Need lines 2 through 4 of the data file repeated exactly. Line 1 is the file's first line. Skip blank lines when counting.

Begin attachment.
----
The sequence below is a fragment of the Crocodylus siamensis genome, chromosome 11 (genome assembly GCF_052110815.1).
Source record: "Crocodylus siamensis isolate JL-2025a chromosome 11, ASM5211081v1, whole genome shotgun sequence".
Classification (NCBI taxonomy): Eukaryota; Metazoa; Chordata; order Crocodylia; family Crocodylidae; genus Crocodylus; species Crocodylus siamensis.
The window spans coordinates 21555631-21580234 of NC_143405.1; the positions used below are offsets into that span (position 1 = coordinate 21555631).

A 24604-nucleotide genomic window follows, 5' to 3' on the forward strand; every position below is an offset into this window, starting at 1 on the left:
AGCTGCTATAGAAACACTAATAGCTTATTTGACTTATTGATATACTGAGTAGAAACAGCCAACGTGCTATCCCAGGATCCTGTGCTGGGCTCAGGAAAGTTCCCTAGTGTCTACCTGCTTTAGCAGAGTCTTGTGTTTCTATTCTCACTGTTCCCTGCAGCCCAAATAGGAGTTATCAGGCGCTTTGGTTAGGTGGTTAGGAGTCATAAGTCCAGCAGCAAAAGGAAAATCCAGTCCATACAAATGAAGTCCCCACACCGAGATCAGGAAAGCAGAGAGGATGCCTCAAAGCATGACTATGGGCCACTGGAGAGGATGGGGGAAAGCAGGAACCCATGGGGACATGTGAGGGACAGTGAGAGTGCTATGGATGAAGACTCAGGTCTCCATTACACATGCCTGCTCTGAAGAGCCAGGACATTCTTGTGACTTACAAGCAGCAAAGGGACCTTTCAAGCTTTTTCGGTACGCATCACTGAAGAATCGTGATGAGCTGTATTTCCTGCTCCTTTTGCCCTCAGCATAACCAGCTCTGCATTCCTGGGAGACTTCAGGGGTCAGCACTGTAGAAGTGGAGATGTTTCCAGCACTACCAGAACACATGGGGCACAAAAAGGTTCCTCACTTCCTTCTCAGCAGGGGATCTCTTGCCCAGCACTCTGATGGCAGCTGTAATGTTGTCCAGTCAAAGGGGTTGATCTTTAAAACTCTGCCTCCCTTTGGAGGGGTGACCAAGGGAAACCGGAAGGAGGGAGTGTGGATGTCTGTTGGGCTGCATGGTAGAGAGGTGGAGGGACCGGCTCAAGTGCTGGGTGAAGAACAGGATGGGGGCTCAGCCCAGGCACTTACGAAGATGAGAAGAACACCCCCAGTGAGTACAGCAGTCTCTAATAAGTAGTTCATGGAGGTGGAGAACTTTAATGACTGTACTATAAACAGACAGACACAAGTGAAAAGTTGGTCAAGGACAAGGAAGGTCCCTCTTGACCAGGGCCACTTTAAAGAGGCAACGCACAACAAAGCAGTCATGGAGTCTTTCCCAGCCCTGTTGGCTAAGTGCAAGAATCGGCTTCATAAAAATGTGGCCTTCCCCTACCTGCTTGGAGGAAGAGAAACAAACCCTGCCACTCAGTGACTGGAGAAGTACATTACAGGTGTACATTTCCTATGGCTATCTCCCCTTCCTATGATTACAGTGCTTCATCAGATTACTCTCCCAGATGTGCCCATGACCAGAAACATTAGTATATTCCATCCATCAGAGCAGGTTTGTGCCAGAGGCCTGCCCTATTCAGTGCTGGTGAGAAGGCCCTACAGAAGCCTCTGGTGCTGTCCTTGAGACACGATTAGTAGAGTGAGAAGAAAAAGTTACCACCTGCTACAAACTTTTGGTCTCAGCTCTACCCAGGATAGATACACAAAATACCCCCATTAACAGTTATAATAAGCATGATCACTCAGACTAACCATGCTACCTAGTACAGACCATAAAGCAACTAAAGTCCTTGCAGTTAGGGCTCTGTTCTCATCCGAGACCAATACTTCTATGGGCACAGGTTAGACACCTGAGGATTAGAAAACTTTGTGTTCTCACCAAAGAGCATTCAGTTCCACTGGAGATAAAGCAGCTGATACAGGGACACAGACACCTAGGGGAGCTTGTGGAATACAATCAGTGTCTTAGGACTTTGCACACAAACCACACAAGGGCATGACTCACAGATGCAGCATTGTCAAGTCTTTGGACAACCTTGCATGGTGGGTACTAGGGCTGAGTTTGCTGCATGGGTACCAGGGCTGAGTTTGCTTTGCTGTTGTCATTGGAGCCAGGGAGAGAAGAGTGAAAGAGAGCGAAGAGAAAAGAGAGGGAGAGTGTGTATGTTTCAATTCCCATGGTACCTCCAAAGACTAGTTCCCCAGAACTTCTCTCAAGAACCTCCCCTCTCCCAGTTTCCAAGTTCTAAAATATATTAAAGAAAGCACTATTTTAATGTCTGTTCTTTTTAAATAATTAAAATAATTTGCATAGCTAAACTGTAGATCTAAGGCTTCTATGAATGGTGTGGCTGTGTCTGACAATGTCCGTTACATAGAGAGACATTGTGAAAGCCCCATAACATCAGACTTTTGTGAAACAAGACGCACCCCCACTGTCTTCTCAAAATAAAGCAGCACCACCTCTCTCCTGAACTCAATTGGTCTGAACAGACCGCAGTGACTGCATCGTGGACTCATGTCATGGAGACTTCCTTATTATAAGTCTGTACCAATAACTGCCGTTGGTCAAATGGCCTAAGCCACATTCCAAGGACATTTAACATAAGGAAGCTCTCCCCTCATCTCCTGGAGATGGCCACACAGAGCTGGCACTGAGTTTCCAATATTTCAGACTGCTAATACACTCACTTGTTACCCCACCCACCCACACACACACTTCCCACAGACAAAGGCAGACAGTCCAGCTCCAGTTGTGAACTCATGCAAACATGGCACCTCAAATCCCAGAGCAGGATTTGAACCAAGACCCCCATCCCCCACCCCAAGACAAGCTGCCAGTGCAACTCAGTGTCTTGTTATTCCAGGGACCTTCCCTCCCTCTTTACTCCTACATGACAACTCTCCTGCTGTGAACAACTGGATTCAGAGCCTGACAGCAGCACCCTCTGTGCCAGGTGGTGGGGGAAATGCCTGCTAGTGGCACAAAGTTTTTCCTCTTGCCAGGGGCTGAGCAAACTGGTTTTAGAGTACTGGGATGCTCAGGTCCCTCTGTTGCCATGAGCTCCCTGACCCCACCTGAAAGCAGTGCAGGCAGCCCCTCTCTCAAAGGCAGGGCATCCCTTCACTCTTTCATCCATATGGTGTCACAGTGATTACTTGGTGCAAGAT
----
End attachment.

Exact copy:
Source record: "Crocodylus siamensis isolate JL-2025a chromosome 11, ASM5211081v1, whole genome shotgun sequence".
Classification (NCBI taxonomy): Eukaryota; Metazoa; Chordata; order Crocodylia; family Crocodylidae; genus Crocodylus; species Crocodylus siamensis.
The window spans coordinates 21555631-21580234 of NC_143405.1; the positions used below are offsets into that span (position 1 = coordinate 21555631).